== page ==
Yale to benefit from new $35m Pfizer facility

Pfizer Inc., one of the world’s leading pharmaceutical companies, will build a $35 million, state-of-the-art clinical research facility in downtown New Haven to evaluate new medicines, officials announced Tuesday at the Yale University School of Medicine campus.

The 60,000-square-foot facility, which will be built on a 2.5-acre site between Park and Howe streets, will include 50 beds and will employ between 40 to 50. Construction will begin this fall and the research unit is expected to open in 2005, according to a Pfizer press statement.

The land, which is currently owned by the state of Connecticut, will be transferred to Pfizer for $1, Gov. John Rowland told the media at a press conference following the formal announcement.

“Investments like this one are critical to the state’s long-term economic health,” Rowland said. “This collaboration between Pfizer and Yale University marks yet another milestone in Connecticut’s efforts to be recognized worldwide as a ‘hot spot’ for bioscience companies.”

At the research unit, healthy volunteers will be given medicines in development and medical staff will use the latest technology, including positron emission tomography, to monitor how these medicines work within the body. Some studies will be undertaken in collaboration with the medical school, which has established itself as a world leader in imaging technology.

“We are gratified that Yale’s presence at the center of research in the region was an important factor in Pfizer’s decision,” Yale President Richard Levin said. “Pfizer had many options for the facility, and we can all take pride in the fact that New Haven proved to be the most attractive one.”

New Haven provides a location within close proximity of Pfizer’s major research and development facilities in New London and Groton, officials said.

When Pfizer first came to Connecticut in 1946, officals did not have any idea how invested the company would become in the state, Pfizer Chief Executive Hank McKinnell said. Its New London facility, which opened in 2001, is the company’s $294 million global research and development worldwide headquarters.

“We already have a substantial commitment in Connecticut and we are delighted to further contribute to economic development here,” McKinnell said. “This is very good news for New Haven, for Yale, for Pfizer and, most importantly, for patients waiting for new treatments. [The] partnership has allowed us to bring investment, jobs and cutting-edge science to the heart of this city.”

The new facility will be eligible for property tax abatements under the Enterprise Zone program. Mayor John DeStefano Jr. said the investment will bring in about $180,000 in annual tax revenue to the city. The announcement of Pfizer’s development project comes at a time when both state and local budgets are facing major shortfalls.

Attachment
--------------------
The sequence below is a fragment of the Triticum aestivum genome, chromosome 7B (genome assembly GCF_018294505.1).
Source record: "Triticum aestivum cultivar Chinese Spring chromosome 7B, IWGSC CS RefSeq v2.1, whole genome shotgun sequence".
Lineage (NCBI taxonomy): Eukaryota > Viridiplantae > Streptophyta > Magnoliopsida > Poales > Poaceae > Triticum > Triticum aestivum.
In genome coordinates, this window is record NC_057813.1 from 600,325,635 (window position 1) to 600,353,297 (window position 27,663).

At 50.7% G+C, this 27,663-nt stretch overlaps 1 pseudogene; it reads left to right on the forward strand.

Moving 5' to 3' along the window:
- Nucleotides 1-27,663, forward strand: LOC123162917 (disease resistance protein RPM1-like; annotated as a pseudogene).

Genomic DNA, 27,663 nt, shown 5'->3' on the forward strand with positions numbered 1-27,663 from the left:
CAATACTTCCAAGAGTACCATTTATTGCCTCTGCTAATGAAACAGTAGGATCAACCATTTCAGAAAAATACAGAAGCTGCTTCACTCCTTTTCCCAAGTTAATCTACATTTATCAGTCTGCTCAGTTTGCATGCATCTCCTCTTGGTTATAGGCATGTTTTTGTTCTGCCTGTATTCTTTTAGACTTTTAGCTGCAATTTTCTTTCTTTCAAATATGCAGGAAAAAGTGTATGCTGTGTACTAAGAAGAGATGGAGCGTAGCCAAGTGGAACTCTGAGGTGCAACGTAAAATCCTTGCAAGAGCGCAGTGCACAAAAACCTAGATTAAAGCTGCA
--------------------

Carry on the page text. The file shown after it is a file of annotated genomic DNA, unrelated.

“I want to remind everyone how important it is to stay focused and competitive,” Rowland said. “We are all in this together. We have two of the best partners in America: Pfizer and Yale. It doesn’t get any better than that.”

Rowland commended the work done by the University and the city to lure development to the city and to revitalize the downtown area.

“It sends a message about the vibrancy of our inner cities, particularly here in New Haven,” Rowland said. “I’ve watched Rick Levin roll up his sleeves and really recognize the potential here. It’s all about a better quality of life for the next generation so that you and I and our grandchildren will have hope for the future.”

DeStefano — who on Monday announced major budget deficits and predicted more layoffs in his annual State of the City address — welcomed Pfizer to New Haven, “the biotech capital of Connecticut.”

“In the age of new medical technology, biotech companies in the Elm City will continue to find progressive ways to fight disease,” DeStefano said. “We look forward to a long partnership with Pfizer.”

And a long partnership with a company like Pfizer will have a positive impact on Yale’s campus and will create “buzz” that is bound to attract students here, Levin said.

“When a Pfizer comes to your town, you know you’re doing something right,” Levin said.

Mayor John DeStefano Jr., left, Gov. John G. Rowland, seccond from left, Pfizer CEO Hank McKinnel, and Yale President Richard Levin, right, announce the construction of a new research facility Tuesday.
Emmanuelle Massicot
Mayor John DeStefano Jr., left, Gov. John G. Rowland, seccond from left, Pfizer CEO Hank McKinnel, and Yale President Richard Levin, right, announce the construction of a new research facility Tuesday.

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